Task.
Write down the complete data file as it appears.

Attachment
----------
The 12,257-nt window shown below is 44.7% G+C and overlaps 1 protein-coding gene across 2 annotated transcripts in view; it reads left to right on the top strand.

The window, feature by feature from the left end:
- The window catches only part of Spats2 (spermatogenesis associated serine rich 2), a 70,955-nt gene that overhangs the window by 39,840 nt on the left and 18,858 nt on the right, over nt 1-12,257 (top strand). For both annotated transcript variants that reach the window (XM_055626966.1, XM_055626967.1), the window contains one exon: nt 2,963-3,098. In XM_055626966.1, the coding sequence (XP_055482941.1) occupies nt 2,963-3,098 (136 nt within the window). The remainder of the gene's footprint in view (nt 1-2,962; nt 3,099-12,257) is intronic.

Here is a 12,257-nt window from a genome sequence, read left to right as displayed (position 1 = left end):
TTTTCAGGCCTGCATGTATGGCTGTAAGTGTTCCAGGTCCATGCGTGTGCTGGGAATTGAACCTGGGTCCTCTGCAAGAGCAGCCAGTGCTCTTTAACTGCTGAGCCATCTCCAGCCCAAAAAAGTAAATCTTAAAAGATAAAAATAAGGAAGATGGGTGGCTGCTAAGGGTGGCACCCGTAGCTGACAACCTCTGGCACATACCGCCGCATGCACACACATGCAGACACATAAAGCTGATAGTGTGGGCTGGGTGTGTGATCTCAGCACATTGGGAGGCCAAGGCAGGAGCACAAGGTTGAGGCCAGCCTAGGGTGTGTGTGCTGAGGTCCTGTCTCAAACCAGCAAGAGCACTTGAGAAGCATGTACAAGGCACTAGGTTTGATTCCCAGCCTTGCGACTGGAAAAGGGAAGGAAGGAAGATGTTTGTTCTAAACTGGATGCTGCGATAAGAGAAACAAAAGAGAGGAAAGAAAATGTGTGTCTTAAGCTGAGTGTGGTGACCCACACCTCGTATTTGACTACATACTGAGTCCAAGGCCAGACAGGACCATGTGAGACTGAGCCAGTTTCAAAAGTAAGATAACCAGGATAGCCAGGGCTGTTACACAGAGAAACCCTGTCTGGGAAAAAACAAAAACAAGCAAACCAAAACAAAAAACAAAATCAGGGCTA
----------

The 12,257-nt window shown below is 44.7% G+C and overlaps 1 protein-coding gene across 2 annotated transcripts in view; it reads left to right on the top strand.

The window, feature by feature from the left end:
- The window catches only part of Spats2 (spermatogenesis associated serine rich 2), a 70,955-nt gene that overhangs the window by 39,840 nt on the left and 18,858 nt on the right, over nt 1-12,257 (top strand). For both annotated transcript variants that reach the window (XM_055626966.1, XM_055626967.1), the window contains one exon: nt 2,963-3,098. In XM_055626966.1, the coding sequence (XP_055482941.1) occupies nt 2,963-3,098 (136 nt within the window). The remainder of the gene's footprint in view (nt 1-2,962; nt 3,099-12,257) is intronic.

Here is a 12,257-nt window from a genome sequence, read left to right as displayed (position 1 = left end):
TTTTCAGGCCTGCATGTATGGCTGTAAGTGTTCCAGGTCCATGCGTGTGCTGGGAATTGAACCTGGGTCCTCTGCAAGAGCAGCCAGTGCTCTTTAACTGCTGAGCCATCTCCAGCCCAAAAAAGTAAATCTTAAAAGATAAAAATAAGGAAGATGGGTGGCTGCTAAGGGTGGCACCCGTAGCTGACAACCTCTGGCACATACCGCCGCATGCACACACATGCAGACACATAAAGCTGATAGTGTGGGCTGGGTGTGTGATCTCAGCACATTGGGAGGCCAAGGCAGGAGCACAAGGTTGAGGCCAGCCTAGGGTGTGTGTGCTGAGGTCCTGTCTCAAACCAGCAAGAGCACTTGAGAAGCATGTACAAGGCACTAGGTTTGATTCCCAGCCTTGCGACTGGAAAAGGGAAGGAAGGAAGATGTTTGTTCTAAACTGGATGCTGCGATAAGAGAAACAAAAGAGAGGAAAGAAAATGTGTGTCTTAAGCTGAGTGTGGTGACCCACACCTCGTATTTGACTACATACTGAGTCCAAGGCCAGACAGGACCATGTGAGACTGAGCCAGTTTCAAAAGTAAGATAACCAGGATAGCCAGGGCTGTTACACAGAGAAACCCTGTCTGGGAAAAAACAAAAACAAGCAAACCAAAACAAAAAACAAAATCAGGGCTA